... had no ulterior purpose, and so completely satisfied with her own way of living, that her rather snuggling friendliness with him was as honest as a boy's. Her surprise at her own mistake showed how genuine her intention of straightness really was. When he came, once or twice to see her, he called her Lily, and she called him "Curt," and they joked together like two playfellows,—except when he was too gloomy to joke. But it was his gloominess that made ...
— The Vehement Flame • Margaret Wade Campbell Deland

... I shall tell thee. The thirst for love, without love of learning, sinks into simpleness. Love of knowledge, without love of learning, sinks into vanity. Love of truth, without love of learning, sinks into cruelty. Love of straightness, without love of learning, sinks into rudeness. Love of daring, without love of learning, sinks into turbulence. Love of strength, without love of ...
— The Sayings Of Confucius • Confucius

... in the photograph was small, not much larger than Stephen's thumb-nail, but every feature was distinct, not unlike Victoria's, though more pronounced; and the nose, seen almost in profile, was perfect in its delicate straightness. The lips were fuller than Victoria's, and red as coral. The eyes were brown, with a suggestion of coquetry absent in the younger girl's, and the hair, parted in the middle and worn in a loose, wavy coil, appeared to be of a darker red, ...
— The Golden Silence • C. N. Williamson and A. M. Williamson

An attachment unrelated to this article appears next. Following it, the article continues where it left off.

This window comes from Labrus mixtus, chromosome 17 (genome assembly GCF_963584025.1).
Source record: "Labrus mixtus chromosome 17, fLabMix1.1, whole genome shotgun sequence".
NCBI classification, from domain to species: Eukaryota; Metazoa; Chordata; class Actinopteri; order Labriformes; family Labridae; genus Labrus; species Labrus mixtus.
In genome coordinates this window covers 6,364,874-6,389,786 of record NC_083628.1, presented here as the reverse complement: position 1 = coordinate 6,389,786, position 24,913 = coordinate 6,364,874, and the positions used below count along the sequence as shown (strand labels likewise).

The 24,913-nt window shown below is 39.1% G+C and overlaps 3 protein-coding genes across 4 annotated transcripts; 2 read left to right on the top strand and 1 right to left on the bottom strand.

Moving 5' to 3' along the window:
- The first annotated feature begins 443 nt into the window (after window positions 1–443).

... architecture. The rear of each church, however, instead of ascending vertically, sloped at an angle of about ten degrees, and, instead of having sharp corners, was exquisitely rounded. Elsewhere also were many rounded and waving lines, where the image of a church would suggest straightness. Nevertheless, you are to cling with force to that image in shaping to your mind's eye a ...
— The Atlantic Monthly, Volume 15, No. 87, January, 1865 • Various

... "The horse is my maternal uncle." She comes to see me often, and she worries me with her piety; she is quite mad upon the subject of the Gods. I often feel that I am wrong to be so lacking in sympathy with her religious longings; but I hate extremes. "Extreme straightness is as bad as crookedness, and extreme cleverness as bad as folly." She is ever asking me if I do not desire, above all things, the life of the higher road— whatever that may mean. I tell her that I do not know. I would not be rare, like jade, or common, like stone; just medium. Anyway, ...
— My Lady of the Chinese Courtyard • Elizabeth Cooper